Q&A: Kevin Smith


Kevin Smith is the quintessential indie filmmaker. After financing "Clerks" with his own checkbook, he went on to make movies that have inspired scores of fans -- and pushed the buttons of almost as many watchdog groups.

With "Zack and Miri Make a Porno," the Seth Rogen starrer about roommates who shoot a skin flick, Smith's latest comedy has a distinctly Judd Apatow-ian flavor. But he intends to follow it with his first drama project. We caught up with him at his Hollywood Hills home (complete with Ms. Pac-Man machine and foosball table) to see what he thinks about the state of indie film and why he doesn't resent Apatow.

The Hollywood Reporter: The movie's premise seems like a preposterous notion, but I imagine it's rooted in some reality for you?

Kevin Smith: The funny thing about the movie is when I first wrote it, it seemed pretty outrageous. But with the economy going in the direction it's headed, it now seems kind of plausible that someone would do this for the cash.

THR: "Zack" also reminds a lot of people of a Judd Apatow movie, a director you've inspired but who has had mega-boxoffice success. Does that success bother you?

Smith: I know I should be really pissed off about what Judd's movies have been able to make, but to me it just shows that there's no ceiling. When a movie like "Knocked Up" can make a few hundred million dollars, it's good for me, too.

THR: The boxoffice expectations are pretty high for "Zack." Do you buy them?

Smith: If it doesn't do better than our best movie theatrically ("Dogma," $31 million), then we've failed somehow. People that hate me -- dude, people on the Internet who are like, "I haven't liked a Kevin Smith movie since 'Clerks'" -- have been writing great reviews. So I feel like if we don't do better than $30 million, then I should quit this business because obviously I'm completely out of touch.

THR: Do you worry that, in general, the indie film is dying?

Smith: I still follow the boxoffice charts on the art house flicks, and it seems like lately they're not doing what they did 10-15 years ago. "Clerks" made $3 million, and that was very cool, and then the next year's "Brothers McMullen" did $10 million and suddenly "Clerks' " $3 million looked stupid. And then guys who did "Blair Witch" made a hundred million bucks, so all of us looked retarded.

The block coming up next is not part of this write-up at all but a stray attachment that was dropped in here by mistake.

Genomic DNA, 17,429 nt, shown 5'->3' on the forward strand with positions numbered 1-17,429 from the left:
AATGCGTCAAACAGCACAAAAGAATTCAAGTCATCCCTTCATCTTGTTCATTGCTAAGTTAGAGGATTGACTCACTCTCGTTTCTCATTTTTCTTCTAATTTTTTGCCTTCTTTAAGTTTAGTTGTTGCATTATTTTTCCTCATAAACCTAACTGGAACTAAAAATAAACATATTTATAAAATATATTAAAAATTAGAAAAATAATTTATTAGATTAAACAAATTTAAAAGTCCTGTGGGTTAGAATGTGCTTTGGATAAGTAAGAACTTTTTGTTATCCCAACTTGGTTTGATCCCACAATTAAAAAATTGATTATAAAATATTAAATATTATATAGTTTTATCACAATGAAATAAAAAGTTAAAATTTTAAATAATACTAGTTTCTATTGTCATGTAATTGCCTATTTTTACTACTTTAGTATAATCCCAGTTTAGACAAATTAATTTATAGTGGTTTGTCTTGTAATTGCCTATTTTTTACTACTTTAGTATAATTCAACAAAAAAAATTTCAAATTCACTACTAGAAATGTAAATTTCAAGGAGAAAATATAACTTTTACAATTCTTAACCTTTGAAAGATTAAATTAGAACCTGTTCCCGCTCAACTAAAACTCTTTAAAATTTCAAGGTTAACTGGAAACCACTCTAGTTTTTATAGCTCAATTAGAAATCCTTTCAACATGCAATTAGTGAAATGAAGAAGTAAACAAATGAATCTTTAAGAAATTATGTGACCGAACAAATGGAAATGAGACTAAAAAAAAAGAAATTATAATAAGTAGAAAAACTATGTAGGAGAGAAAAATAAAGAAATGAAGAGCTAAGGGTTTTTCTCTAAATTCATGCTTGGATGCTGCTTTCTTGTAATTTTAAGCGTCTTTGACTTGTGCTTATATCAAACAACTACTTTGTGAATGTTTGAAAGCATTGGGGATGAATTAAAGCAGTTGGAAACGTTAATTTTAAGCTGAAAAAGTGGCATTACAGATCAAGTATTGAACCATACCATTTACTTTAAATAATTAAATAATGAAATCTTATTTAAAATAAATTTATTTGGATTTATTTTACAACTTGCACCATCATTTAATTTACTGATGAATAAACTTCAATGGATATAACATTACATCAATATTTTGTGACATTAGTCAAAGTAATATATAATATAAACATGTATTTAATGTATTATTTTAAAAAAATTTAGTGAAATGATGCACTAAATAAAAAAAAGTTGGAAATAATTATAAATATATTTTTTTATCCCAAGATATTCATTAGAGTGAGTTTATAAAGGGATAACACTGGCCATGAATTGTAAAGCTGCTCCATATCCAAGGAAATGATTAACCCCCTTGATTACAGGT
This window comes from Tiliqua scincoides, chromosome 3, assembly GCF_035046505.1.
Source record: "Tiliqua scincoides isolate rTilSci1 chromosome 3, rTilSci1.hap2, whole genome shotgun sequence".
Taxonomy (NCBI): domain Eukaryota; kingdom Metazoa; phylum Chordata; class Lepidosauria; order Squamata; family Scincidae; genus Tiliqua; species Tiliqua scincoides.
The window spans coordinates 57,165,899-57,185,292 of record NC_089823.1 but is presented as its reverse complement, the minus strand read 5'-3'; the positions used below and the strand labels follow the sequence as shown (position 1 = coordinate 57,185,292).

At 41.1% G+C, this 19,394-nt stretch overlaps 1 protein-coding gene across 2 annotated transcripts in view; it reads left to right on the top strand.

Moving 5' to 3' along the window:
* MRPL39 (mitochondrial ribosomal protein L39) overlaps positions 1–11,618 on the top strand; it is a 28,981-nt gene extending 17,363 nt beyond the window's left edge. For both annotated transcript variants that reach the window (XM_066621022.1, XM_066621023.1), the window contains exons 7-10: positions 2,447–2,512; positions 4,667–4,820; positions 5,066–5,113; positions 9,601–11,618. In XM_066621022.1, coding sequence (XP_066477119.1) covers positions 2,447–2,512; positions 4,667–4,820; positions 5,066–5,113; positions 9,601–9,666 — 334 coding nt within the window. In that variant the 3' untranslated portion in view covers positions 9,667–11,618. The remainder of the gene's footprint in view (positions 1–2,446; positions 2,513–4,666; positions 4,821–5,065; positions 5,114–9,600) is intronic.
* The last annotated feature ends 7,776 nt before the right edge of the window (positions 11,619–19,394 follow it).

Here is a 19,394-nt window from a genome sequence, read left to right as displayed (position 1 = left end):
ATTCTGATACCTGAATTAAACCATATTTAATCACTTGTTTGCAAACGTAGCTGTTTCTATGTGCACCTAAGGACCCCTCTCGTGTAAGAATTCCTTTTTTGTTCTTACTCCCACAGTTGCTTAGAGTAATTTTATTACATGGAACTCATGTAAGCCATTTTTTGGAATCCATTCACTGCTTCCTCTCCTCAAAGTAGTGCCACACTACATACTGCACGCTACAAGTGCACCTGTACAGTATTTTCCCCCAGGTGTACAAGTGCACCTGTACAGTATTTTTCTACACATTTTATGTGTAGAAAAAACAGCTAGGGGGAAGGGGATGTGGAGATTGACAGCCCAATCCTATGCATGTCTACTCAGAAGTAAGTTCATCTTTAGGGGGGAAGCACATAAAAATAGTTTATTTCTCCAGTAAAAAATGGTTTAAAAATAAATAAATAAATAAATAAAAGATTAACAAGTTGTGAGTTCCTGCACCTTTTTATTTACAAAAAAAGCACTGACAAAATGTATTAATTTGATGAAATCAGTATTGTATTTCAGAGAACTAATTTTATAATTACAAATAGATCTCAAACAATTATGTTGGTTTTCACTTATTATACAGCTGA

THR: Your next movie is "Red State," which is a political movie that you're doing as an indie and not with the Weinstein Co.

Smith: It's the first flick in all the years I've worked with them that they passed on, where they're like, "There's no market for it." On one level I was like, "Good for you guys, being frugal. You're not just making everything that comes through the door." On the other hand, I was like, "Fuck, this is kind of frightening, like these dudes know I have an audience, they have figures, and they're looking at this movie and they still think there's no profit for us."

THR: Why do you think the movie is so tough?

Smith: It's decidedly uncommercial. It's a bleak movie, it's dark, everyone dies. It's political and it deals with religious issues and domestic terrorism. It's just a tough pill to swallow. The only way this movie kind of pops is if we go to Cannes and it catches on as some kind of polemic.

THR: So why are you doing it if it's so difficult?

Smith: I got into this saying I want to make films and largely I feel like I've done that. "Jay and Silent Bob" is not a film to me, it's totally a movie. "Jersey Girl" is totally a movie. "Zack and Miri" is totally a movie to me. And "Mallrats," of course. Other than that, I've made films. Right now I feel like I want to make a film. Right now I feel like I've got something to say. And "Red State" will be a true indicator of whether or not I'm truly a filmmaker. Because most days I don't feel like a filmmaker, I feel like the guy that makes the dick and fart joke movies. But if I can pull off a movie in a completely different genre where I have no net to fall into, where I can't say, "Quick, let's whip out a cock joke," then I'll feel like I'm a filmmaker. And if I can't pull it off, I'll be like, "OK, I'm a dick and fart joke guy."